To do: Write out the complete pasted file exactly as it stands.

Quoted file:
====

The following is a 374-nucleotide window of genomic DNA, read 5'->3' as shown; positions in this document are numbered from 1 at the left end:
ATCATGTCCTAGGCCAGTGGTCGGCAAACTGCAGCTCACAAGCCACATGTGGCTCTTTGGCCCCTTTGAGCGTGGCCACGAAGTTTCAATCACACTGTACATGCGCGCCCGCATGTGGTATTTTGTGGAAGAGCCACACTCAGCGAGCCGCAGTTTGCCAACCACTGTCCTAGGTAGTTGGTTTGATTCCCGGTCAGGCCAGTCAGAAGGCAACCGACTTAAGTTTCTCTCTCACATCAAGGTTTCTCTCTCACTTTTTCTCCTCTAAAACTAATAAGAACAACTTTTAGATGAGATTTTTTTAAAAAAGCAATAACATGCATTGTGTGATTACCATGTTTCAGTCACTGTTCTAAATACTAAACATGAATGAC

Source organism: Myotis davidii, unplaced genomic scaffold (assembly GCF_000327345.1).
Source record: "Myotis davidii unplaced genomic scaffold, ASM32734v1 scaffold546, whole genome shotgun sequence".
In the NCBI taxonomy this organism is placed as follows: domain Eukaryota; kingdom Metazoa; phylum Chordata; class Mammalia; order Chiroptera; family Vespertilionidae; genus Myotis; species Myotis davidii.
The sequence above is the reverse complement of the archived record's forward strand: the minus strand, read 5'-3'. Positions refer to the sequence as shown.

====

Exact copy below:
The following is a 374-nucleotide window of genomic DNA, read 5'->3' as shown; positions in this document are numbered from 1 at the left end:
ATCATGTCCTAGGCCAGTGGTCGGCAAACTGCAGCTCACAAGCCACATGTGGCTCTTTGGCCCCTTTGAGCGTGGCCACGAAGTTTCAATCACACTGTACATGCGCGCCCGCATGTGGTATTTTGTGGAAGAGCCACACTCAGCGAGCCGCAGTTTGCCAACCACTGTCCTAGGTAGTTGGTTTGATTCCCGGTCAGGCCAGTCAGAAGGCAACCGACTTAAGTTTCTCTCTCACATCAAGGTTTCTCTCTCACTTTTTCTCCTCTAAAACTAATAAGAACAACTTTTAGATGAGATTTTTTTAAAAAAGCAATAACATGCATTGTGTGATTACCATGTTTCAGTCACTGTTCTAAATACTAAACATGAATGAC

Source organism: Myotis davidii, unplaced genomic scaffold (assembly GCF_000327345.1).
Source record: "Myotis davidii unplaced genomic scaffold, ASM32734v1 scaffold546, whole genome shotgun sequence".
In the NCBI taxonomy this organism is placed as follows: domain Eukaryota; kingdom Metazoa; phylum Chordata; class Mammalia; order Chiroptera; family Vespertilionidae; genus Myotis; species Myotis davidii.
The sequence above is the reverse complement of the archived record's forward strand: the minus strand, read 5'-3'. Positions refer to the sequence as shown.